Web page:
Fluid introduced through the fitting 84 can pass through a cavity within the cup and exude through the apertures 82. Preferably, the proximal edge 88 of the cup 80 is flared outward or includes some other sealing feature to help retain the cup within the acetabular socket 22. The cup 80 can be a temporary implant that is only used for injecting the biological material into the prepared acetabular socket. Alternatively, the cup can be a permanent implant to mate with the proximal end 77 of the modular joint element 76 of FIG. 5. When used as a permanent implant, the cup 80 may require cleaning after the biological material has been injected through the cup. In this case, the fitting 84 must be removable to expose the interior of the cup 80 to receive the ball end of a femoral prosthesis.

While the invention has been illustrated and described in detail in the drawings and foregoing description, the same should be considered as illustrative and not restrictive in character. It is understood that only the preferred embodiments have been presented and that all changes, modifications and further applications that come within the spirit of the invention are desired to be protected.

The temporary implants 30, 50, 60 and 80 contemplate a hollow cavity within the body of the implants. As an alternative, each of the apertures (34, 52, 82) or fenestrations (62) can be in direct communication with the inlet passageway at the inlet fitting. Where the cavity is retained, its dimensions can be modified. For instance, the cavity 36 can be enlarged so that the temporary implant 32 is in the form of a thin-walled apertured cylinder.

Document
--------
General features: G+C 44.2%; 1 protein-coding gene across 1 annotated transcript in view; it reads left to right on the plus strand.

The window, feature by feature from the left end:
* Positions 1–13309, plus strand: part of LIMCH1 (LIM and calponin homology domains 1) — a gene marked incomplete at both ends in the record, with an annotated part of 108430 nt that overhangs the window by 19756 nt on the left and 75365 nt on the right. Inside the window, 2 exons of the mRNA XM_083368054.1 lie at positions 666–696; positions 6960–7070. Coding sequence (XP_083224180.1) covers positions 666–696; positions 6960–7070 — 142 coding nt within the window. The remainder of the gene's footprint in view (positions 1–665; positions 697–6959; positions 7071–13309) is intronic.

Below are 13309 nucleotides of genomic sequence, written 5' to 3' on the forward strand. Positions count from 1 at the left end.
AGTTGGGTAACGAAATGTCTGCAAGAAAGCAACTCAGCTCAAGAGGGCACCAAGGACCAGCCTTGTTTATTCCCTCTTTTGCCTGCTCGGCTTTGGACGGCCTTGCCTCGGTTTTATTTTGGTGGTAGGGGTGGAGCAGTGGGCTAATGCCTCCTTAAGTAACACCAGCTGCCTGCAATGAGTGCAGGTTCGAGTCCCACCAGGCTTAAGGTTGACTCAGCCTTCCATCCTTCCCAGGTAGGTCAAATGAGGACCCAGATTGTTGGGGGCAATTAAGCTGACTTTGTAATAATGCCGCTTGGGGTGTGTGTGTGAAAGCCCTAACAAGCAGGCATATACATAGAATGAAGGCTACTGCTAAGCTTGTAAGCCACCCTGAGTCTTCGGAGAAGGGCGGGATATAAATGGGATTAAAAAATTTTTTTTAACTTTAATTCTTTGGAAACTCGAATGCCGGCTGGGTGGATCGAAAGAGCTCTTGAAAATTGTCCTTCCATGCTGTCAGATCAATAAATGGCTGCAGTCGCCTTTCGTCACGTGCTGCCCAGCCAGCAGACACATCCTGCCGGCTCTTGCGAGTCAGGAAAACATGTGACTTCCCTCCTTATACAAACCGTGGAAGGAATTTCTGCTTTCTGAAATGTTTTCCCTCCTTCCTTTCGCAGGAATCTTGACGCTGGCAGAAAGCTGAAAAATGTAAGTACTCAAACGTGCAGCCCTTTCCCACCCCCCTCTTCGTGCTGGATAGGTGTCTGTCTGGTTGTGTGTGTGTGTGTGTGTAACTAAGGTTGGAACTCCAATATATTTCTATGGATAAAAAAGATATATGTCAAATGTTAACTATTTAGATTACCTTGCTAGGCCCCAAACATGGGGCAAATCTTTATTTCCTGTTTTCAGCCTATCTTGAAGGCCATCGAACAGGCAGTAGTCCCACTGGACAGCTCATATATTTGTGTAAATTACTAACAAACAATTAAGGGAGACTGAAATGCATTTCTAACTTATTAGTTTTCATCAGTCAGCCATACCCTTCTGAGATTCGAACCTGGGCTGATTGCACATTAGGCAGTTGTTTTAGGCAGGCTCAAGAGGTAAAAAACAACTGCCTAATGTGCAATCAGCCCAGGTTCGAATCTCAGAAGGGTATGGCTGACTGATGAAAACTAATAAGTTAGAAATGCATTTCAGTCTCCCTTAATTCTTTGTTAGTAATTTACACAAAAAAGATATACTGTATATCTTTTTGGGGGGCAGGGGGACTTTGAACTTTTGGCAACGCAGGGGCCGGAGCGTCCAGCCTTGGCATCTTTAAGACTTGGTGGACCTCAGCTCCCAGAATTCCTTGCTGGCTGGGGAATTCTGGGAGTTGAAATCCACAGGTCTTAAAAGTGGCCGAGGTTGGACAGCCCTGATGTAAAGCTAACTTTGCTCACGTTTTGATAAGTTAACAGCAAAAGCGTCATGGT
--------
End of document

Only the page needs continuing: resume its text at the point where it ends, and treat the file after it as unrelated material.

In accordance with the preferred embodiments, the temporary implants 30, 50, 60 and 80 or the permanent sleeve 72 provide an avenue for the introduction of a biologically compatible material to the implant situs. In one embodiment, the material includes a composition adapted to permanently fill voids and irregularities in the bone. The composition can be selected from the group of biomaterials including a bone slurry, a bone substitute, a demineralized bone matrix, a bone paste and a bone cement.

In addition to the void filling materials, the biologically compatible material introduced into the implant situs can include a composition adapted to promote bone growth, or enhance the attachment of the implant to the bone. Thus, the composition can be selected from the group of materials including a bone growth factor, a platelet gel, a bone morphogenic protein and bio-resorbable materials. The particular composition can be selected for its specific properties.

One benefit afforded by the temporary implants is that multiple treatments with the biological material can be applied. For instance, a platelet gel may be first infused into the bone cavity, followed by a fixation material, such as bone cement. The temporary implants of the present invention provide a significant degree of flexibility in the treatment and pre-treatment of the bone in anticipation of a permanent implant.